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Old 06-26-2013, 10:20 AM   #1
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But, I'm sure it looks that way to anyone driving down the street.

I just can't mow in a straight line. Last week I mowed shorter than the neighbors, down our property line. It was wavey. A few days later the neighbors lawn service came and they mowed it perfectly straight.

Today I trimmed my long hedge and stood back to admire my work and thought, holy cow, is that ever crooked.

Is there a secret to working in a straight line or is it some internal thing that some ppl lack.


Last edited by Startingover; 06-26-2013 at 10:27 AM.
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Old 06-26-2013, 10:47 AM   #2
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Try this. Pick an object out in the distance like a tree or post that lines up in a straight line in the direction you want to mow. As you mow, walk towards that object and you'll get a straight line. On your return trip, follow the wheel marks from the prior trip.

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Old 06-26-2013, 10:56 AM   #3
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People have different natural abilities when it comes to orientation and direction.

My wife does nothing straight (very interesting), will not use a map and cannot follow the MapQuest she requests. She hates being given directions (N.S.E, W) even though she has a compass in her car. When I hold a finger in the air and ask her "What is this? -Says nothing and I tell her it is UP). She navigates strictly by landmarks and memory and if given direction like go on I35 to I94, she keeps calling me asking if she can turn off at different directions.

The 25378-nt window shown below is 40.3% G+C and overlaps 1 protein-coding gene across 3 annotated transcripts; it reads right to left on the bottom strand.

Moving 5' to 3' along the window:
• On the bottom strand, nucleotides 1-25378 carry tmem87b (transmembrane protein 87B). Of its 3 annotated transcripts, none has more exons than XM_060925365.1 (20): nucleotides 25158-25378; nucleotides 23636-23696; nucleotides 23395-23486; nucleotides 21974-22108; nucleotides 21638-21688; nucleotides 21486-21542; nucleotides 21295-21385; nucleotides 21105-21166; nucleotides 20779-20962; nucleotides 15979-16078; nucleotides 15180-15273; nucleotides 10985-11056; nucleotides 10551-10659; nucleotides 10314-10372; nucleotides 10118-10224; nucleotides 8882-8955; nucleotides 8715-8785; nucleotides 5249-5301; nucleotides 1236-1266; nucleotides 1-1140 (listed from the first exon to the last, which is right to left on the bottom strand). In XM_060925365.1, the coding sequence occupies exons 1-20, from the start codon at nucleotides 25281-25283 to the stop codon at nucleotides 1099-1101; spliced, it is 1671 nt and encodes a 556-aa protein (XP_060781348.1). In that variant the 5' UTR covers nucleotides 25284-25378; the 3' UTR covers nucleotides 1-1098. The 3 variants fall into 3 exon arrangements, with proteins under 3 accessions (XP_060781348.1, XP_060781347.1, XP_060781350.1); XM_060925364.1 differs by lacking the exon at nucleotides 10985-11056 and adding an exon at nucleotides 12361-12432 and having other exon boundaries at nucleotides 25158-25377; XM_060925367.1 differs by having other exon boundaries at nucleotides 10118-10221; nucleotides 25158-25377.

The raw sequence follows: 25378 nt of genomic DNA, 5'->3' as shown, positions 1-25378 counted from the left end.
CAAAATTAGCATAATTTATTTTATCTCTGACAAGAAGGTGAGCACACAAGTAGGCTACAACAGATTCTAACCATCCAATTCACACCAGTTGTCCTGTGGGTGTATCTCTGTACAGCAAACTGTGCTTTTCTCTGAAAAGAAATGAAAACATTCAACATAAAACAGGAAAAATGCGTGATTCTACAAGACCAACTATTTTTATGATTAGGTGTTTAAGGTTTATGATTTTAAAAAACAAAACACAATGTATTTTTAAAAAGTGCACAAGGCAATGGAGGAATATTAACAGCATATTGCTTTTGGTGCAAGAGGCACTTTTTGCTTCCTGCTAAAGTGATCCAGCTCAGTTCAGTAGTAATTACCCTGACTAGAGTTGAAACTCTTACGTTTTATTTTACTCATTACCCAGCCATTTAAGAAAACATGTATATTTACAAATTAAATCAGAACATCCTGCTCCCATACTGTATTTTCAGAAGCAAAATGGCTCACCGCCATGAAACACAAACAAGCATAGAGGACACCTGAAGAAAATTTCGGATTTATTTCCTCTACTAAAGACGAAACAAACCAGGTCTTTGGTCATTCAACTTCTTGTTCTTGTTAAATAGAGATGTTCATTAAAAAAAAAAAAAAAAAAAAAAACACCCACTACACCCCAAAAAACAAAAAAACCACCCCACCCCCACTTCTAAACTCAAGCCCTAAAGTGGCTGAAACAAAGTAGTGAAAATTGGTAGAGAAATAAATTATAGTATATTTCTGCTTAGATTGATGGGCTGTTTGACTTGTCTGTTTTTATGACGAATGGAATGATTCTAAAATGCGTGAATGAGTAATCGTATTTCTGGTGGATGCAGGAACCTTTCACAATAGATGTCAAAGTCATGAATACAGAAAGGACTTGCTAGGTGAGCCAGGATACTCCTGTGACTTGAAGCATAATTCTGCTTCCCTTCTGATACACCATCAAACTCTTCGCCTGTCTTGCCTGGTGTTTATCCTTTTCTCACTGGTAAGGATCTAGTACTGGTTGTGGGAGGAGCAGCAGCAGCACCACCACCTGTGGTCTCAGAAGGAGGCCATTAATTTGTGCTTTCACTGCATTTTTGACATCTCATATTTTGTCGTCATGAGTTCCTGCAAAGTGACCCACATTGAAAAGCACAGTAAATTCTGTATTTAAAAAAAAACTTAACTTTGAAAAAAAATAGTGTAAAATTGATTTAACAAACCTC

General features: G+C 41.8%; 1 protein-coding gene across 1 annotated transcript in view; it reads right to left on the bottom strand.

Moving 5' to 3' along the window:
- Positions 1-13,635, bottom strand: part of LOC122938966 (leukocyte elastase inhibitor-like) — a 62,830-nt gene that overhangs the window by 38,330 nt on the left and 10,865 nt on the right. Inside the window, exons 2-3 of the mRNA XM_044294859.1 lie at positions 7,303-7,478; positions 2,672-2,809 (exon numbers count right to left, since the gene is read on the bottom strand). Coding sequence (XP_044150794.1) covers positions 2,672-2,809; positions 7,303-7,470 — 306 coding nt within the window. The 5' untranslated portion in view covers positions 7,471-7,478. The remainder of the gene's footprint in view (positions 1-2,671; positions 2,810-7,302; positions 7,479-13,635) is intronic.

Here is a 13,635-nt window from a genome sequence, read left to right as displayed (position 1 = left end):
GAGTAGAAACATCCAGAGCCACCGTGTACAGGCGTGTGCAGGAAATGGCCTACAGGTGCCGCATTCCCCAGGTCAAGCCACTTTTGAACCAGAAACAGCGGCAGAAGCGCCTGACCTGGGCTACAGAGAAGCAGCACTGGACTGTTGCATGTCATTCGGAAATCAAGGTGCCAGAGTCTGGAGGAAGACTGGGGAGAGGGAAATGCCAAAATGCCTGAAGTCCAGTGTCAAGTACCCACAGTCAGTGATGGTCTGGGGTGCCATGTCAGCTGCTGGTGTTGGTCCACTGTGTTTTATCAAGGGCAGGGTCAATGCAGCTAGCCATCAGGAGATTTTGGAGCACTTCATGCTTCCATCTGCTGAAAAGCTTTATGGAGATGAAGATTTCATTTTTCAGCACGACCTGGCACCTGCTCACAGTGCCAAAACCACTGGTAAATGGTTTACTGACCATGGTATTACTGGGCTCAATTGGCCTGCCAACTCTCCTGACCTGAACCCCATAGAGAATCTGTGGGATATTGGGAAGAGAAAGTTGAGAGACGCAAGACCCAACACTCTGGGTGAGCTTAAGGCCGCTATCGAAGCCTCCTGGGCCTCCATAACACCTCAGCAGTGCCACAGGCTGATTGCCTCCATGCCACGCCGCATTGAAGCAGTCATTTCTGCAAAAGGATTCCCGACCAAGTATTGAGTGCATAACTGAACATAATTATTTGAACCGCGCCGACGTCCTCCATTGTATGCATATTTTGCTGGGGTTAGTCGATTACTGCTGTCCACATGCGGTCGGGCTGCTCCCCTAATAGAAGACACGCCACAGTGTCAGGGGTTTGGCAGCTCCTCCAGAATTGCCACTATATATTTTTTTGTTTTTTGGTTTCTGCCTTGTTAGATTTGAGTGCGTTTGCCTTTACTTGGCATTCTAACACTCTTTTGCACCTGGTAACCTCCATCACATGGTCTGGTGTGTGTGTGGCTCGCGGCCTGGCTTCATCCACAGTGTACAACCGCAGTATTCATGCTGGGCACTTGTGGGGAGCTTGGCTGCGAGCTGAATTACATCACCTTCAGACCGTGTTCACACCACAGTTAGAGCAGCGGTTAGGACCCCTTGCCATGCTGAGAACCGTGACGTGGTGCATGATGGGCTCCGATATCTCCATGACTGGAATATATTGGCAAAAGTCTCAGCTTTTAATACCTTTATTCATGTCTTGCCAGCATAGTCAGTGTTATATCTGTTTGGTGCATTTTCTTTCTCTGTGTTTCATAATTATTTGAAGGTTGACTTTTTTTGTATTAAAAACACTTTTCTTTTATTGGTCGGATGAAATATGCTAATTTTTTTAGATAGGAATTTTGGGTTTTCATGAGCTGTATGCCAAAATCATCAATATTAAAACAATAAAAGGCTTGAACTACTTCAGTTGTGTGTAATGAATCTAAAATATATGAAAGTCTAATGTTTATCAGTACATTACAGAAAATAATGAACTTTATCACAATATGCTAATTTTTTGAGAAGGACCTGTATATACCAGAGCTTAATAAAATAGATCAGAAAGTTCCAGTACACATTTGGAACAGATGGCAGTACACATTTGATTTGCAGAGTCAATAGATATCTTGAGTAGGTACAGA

She refers to me as being half Norwegian and half homing pigeon, because I always get where I want to go. When traveling to different cities or countries, I immediately go to the telephone book and look at the local map and I feel comfortable.

There are a wide range of differences in ability to determine orientation between people. I have a harder time on a cloudy day because there is no references or shadows.

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Old 06-26-2013, 11:07 AM   #4
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Mount a compass to your mower. Pick a bearing and mow that course out keeping the north arrow "in the box". Once you have one straight row done the others should be easy to follow. Or use the compass and run a back azimuth which is an "about face".

If you cut your 1st course out at say 140 degrees, then when you cut back you should be on a heading of 320 degrees.

This is a little extreme. But I am just trying to sell my Cammenga Compass.

I have a :
1. Cammenga Tritium Lensatic Compass.
2. Lanyard
3. Carrying pouch w/ belt clip